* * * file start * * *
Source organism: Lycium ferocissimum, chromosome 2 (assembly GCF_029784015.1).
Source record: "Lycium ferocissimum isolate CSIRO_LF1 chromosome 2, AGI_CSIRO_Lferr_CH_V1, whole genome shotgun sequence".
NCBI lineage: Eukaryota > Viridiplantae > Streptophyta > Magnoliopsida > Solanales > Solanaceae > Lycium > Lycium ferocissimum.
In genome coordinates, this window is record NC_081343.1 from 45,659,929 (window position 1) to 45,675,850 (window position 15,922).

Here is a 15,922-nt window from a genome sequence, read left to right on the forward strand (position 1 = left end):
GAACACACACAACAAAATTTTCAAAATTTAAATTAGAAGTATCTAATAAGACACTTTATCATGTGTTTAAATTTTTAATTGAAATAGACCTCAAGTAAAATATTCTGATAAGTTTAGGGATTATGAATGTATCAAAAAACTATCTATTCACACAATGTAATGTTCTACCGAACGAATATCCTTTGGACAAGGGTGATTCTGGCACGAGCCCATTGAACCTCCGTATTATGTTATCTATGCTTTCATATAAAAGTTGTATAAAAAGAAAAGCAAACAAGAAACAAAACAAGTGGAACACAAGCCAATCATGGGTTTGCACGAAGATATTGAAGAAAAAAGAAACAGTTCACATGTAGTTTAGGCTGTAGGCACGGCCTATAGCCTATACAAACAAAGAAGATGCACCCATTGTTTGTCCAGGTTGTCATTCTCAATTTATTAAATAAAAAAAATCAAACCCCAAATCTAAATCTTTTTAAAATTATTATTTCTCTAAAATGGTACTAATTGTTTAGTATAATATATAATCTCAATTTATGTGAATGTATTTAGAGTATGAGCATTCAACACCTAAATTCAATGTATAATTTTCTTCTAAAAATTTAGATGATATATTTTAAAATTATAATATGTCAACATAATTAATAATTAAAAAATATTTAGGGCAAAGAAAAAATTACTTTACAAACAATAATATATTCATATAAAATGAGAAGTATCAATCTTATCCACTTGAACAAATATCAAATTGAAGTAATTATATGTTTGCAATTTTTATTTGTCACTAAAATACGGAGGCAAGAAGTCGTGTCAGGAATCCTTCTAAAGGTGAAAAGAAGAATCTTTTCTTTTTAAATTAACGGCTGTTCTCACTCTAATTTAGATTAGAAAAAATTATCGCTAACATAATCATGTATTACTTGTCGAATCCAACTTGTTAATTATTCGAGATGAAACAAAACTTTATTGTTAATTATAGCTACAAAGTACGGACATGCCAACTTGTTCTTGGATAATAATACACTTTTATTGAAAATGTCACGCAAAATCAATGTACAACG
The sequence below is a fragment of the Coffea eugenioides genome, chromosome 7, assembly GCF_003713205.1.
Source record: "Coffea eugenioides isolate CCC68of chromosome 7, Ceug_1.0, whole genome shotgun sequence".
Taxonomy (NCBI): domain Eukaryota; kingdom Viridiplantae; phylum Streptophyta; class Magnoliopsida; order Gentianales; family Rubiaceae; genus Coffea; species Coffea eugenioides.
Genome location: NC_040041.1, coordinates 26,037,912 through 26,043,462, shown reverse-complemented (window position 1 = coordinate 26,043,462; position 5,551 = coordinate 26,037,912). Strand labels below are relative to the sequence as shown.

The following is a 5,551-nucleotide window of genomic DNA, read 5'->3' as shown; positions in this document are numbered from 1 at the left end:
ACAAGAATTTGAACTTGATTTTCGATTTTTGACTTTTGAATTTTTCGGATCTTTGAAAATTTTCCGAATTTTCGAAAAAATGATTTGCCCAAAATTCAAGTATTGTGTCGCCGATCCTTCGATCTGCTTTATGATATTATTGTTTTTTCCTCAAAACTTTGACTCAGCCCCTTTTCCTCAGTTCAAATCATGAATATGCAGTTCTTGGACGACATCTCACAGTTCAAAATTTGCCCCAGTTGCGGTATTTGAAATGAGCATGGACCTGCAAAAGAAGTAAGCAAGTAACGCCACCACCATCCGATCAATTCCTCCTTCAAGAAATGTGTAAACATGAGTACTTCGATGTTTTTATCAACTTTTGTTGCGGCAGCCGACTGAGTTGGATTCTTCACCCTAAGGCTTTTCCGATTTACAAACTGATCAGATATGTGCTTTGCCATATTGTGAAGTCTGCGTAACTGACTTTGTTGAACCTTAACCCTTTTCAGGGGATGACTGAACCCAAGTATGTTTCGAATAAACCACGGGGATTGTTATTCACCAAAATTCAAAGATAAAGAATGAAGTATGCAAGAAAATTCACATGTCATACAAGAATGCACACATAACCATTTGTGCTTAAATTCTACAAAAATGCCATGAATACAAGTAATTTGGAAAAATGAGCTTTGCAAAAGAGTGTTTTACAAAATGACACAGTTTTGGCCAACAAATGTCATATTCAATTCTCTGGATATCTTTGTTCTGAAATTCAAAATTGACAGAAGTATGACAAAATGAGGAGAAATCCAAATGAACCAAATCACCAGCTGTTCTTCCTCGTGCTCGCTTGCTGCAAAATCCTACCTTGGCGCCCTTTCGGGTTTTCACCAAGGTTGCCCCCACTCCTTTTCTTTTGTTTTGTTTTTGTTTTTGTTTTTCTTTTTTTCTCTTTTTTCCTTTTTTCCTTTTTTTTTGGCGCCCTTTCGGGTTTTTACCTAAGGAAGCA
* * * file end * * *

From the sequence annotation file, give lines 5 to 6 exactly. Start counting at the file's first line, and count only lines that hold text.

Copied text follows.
Here is a 15,922-nt window from a genome sequence, read left to right on the forward strand (position 1 = left end):
GAACACACACAACAAAATTTTCAAAATTTAAATTAGAAGTATCTAATAAGACACTTTATCATGTGTTTAAATTTTTAATTGAAATAGACCTCAAGTAAAATATTCTGATAAGTTTAGGGATTATGAATGTATCAAAAAACTATCTATTCACACAATGTAATGTTCTACCGAACGAATATCCTTTGGACAAGGGTGATTCTGGCACGAGCCCATTGAACCTCCGTATTATGTTATCTATGCTTTCATATAAAAGTTGTATAAAAAGAAAAGCAAACAAGAAACAAAACAAGTGGAACACAAGCCAATCATGGGTTTGCACGAAGATATTGAAGAAAAAAGAAACAGTTCACATGTAGTTTAGGCTGTAGGCACGGCCTATAGCCTATACAAACAAAGAAGATGCACCCATTGTTTGTCCAGGTTGTCATTCTCAATTTATTAAATAAAAAAAATCAAACCCCAAATCTAAATCTTTTTAAAATTATTATTTCTCTAAAATGGTACTAATTGTTTAGTATAATATATAATCTCAATTTATGTGAATGTATTTAGAGTATGAGCATTCAACACCTAAATTCAATGTATAATTTTCTTCTAAAAATTTAGATGATATATTTTAAAATTATAATATGTCAACATAATTAATAATTAAAAAATATTTAGGGCAAAGAAAAAATTACTTTACAAACAATAATATATTCATATAAAATGAGAAGTATCAATCTTATCCACTTGAACAAATATCAAATTGAAGTAATTATATGTTTGCAATTTTTATTTGTCACTAAAATACGGAGGCAAGAAGTCGTGTCAGGAATCCTTCTAAAGGTGAAAAGAAGAATCTTTTCTTTTTAAATTAACGGCTGTTCTCACTCTAATTTAGATTAGAAAAAATTATCGCTAACATAATCATGTATTACTTGTCGAATCCAACTTGTTAATTATTCGAGATGAAACAAAACTTTATTGTTAATTATAGCTACAAAGTACGGACATGCCAACTTGTTCTTGGATAATAATACACTTTTATTGAAAATGTCACGCAAAATCAATGTACAACG